Dubbed Vectiv, the line will launch eight trail running and hiking styles, three of which—the Flight Vectiv, Vectiv Infinite and Vectiv Enduris—are available for purchase or pre-order now. Additional silhouettes will become available online and in-store through The North Face next month.
The Vectiv line takes the carbon fiber and composite plate technologies typically reserved for road running footwear and brings it to the trail running and hiking markets, The North Face said. Underneath, a rocker midsole optimizes foot strike and forward momentum and a new high-traction outsole ensures surefooted confidence on any terrain, the company added. A light, protective mesh upper rounds out the design.
In developing the Vectiv line, The North Face said it teamed with 14 athletes to put the design through more than 6,000 miles of testing. They set 17 records along the way, including Katlyn Gerbin’s 18 hours, 41 minutes, 54 seconds on the 93-mile Wonderland Trail.
“The Flight Vectiv are fast, light and responsive,” Gerbin said in a statement. “The plate gives the shoes a responsive and high-performance feel, and the streamlined upper keeps the shoes lightweight while maintaining the ‘fits like a glove’ feeling.”
On the upper end of the Vectiv line’s $125-to-$199 range, the Flight Vectiv is designed for high-performance, long-distance trail running. According to third-party studies, The North Face said, the sneaker reduces downhill tibial impact by 10 percent, “allowing runners to comfortably log more miles without compounding impact.” The shoe features a TPE footbed, as well as a reinforced toe cap for additional durability.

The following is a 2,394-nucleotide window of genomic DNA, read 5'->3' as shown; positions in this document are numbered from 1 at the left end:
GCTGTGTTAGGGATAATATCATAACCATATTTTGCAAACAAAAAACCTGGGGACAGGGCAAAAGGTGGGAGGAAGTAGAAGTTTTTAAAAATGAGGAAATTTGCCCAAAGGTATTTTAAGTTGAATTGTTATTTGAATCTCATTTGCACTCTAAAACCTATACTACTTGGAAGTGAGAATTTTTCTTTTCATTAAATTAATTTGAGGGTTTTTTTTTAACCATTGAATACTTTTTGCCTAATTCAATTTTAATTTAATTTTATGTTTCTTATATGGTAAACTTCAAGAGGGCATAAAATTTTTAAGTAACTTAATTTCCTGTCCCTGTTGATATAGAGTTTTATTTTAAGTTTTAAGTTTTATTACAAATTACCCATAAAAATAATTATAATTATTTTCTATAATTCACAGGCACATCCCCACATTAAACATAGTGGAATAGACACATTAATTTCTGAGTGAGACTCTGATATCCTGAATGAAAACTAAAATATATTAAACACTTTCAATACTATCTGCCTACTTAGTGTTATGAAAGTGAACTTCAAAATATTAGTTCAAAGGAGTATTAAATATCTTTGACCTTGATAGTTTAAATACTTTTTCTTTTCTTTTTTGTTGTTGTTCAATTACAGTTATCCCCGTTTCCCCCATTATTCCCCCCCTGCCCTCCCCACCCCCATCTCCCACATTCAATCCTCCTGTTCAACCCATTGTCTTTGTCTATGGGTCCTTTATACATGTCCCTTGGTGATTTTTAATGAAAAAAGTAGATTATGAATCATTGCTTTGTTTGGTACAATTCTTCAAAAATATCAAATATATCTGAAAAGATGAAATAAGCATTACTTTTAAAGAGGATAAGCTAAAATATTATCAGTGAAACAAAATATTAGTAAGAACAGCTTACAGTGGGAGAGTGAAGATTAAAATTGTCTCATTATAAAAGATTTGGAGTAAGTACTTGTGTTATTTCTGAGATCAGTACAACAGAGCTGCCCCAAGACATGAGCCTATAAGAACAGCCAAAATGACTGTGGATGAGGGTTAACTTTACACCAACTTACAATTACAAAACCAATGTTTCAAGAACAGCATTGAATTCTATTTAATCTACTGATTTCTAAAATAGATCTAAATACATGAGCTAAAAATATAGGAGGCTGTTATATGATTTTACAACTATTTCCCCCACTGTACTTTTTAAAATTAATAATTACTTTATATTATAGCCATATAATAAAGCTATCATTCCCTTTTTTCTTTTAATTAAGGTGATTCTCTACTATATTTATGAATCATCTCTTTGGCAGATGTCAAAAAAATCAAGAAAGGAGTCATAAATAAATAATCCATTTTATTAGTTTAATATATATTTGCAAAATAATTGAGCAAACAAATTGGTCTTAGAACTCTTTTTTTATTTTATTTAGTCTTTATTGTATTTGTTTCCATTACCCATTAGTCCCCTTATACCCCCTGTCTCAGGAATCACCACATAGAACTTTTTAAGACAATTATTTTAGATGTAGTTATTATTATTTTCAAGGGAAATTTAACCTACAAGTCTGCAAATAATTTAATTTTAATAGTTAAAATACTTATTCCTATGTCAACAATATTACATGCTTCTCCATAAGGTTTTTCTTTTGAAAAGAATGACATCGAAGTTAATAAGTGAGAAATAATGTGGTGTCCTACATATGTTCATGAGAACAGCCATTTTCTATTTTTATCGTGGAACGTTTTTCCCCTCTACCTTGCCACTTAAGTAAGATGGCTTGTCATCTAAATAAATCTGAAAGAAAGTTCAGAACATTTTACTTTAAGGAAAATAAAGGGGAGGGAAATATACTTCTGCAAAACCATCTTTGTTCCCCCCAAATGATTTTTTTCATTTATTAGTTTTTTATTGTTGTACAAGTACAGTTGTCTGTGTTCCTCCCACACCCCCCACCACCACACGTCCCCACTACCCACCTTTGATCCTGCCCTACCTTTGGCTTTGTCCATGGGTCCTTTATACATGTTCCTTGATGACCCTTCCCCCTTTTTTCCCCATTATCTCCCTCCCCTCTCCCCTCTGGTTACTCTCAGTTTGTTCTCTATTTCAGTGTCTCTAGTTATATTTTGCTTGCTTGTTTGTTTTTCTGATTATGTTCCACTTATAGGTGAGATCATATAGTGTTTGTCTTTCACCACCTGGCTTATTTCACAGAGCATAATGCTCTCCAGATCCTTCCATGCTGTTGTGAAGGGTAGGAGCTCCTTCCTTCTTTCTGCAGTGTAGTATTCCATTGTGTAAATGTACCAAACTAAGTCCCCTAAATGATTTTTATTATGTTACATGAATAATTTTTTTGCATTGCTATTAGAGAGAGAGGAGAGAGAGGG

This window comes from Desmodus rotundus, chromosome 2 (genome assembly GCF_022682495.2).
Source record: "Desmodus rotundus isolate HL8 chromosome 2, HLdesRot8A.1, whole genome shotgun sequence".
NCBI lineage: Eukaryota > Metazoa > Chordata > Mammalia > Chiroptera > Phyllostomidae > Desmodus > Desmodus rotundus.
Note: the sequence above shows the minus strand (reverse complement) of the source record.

The Vectiv Infinite, “designed for a smooth and stable ride,” prices in at $169. Like the Vectiv Flight, its product description touts an abrasion-resistant upper made with Kevlar and polyamide. The shoe also sports a perforated microfiber tongue for additional breathability.
At $139, the Vectiv Enduris is the cheapest shoe in the line currently listed on The North Face’s website. It, like the Vectiv Infinite, includes an OrthoLite X55 footbed made with 5 percent recycled rubber content.
Though running and hiking footwear sales declined in the mid-single digits last year, both showed signs of improvement in the second half, according to Matt Powell, vice president and senior industry adviser, sports at NPD Group. Looking to 2021, he predicted running and hiking, as well as trail running “to a lesser extent,” will outperform the overall market.